Tag Archives: infusion set

Device failures.

I’ve nearly had enough.

The past few weeks have been full of diabetes device failures, and I’m actually asking myself how much more I can take.

Dexcom sensor failures are frustrating me more than I can express here. Since January, roughly one out of every two sensors fail without working more than a day, or ever working at all. I mean, how long do you put up with that kind of unreliability before you chuck it into a box and give up?

And believe me, I’m doing the insertions exactly the way I’m supposed to. Every time I do an insertion, I’m still going back to the online tutorial to make sure I’m not missing anything. The failed CGM sensors have definitely become my biggest diabetes nightmare.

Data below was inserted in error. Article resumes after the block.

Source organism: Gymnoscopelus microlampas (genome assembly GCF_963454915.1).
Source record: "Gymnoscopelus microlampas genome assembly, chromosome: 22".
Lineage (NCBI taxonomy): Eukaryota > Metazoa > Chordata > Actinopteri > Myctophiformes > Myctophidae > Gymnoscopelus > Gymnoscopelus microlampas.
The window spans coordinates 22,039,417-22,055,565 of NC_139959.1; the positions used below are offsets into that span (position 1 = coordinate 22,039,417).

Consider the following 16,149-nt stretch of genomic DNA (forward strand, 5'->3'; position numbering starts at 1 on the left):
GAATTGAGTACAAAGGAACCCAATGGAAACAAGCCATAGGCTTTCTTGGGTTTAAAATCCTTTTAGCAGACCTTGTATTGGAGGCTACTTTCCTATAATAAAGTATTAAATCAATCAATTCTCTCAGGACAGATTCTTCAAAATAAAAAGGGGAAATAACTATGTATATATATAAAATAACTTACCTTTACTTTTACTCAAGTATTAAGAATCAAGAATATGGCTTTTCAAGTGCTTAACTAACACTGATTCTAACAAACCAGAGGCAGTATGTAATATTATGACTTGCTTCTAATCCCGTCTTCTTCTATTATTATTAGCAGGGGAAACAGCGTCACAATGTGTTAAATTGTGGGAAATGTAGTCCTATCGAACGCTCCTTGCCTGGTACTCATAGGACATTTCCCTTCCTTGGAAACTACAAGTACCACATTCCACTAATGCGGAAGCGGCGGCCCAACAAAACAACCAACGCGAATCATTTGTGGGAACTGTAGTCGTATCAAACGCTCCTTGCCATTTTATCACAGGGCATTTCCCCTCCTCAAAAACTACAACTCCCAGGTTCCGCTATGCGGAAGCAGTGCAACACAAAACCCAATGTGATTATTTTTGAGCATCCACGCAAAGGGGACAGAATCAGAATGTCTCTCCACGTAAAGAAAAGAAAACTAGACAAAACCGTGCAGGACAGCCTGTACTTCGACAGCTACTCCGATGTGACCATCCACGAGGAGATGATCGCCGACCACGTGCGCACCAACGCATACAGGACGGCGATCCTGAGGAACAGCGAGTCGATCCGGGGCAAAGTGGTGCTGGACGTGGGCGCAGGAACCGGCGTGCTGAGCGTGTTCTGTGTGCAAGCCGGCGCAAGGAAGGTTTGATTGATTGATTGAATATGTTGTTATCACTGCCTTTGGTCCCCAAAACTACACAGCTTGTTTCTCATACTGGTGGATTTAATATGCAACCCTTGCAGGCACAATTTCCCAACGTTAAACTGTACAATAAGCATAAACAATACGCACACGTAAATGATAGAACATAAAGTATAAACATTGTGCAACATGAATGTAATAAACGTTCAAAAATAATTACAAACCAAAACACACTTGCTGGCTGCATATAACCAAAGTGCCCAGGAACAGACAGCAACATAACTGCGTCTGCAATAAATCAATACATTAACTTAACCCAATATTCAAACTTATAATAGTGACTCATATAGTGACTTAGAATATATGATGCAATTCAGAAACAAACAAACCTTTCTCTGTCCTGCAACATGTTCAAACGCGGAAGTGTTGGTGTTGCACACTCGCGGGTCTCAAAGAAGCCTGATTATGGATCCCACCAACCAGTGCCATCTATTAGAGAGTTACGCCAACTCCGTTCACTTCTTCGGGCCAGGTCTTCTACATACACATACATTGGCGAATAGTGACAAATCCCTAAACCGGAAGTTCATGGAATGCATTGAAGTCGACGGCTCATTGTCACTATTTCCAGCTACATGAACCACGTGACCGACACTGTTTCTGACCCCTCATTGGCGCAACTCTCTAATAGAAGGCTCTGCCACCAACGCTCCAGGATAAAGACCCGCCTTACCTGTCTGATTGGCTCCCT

I’ve even stopped contacting Dexcom support about it. The calls are all the same: the support person goes through their script so they can cover everything they need to cover… I get that. Usually, after about half an hour on the phone, they agree to send me a new sensor. But… how much is the sensor, and what is my time worth? In addition, I’ve had to replace a transmitter and a receiver too. In a little over five months. It’s quickly becoming not worth it.

But my pump issues are still there too. I have an Animas Vibe pump where a 200 unit limit to my reservoir isn’t really an issue. But it’s not really 200 units. Because once the pump says the reservoir is at 0 units, the pump stops… even though there are usually around 20 units left in the reservoir. So, something that could last 3 ½ days (for me) winds up lasting barely 3 days, if I don’t have other issues. Why do I have to waste 20 units of insulin every few days?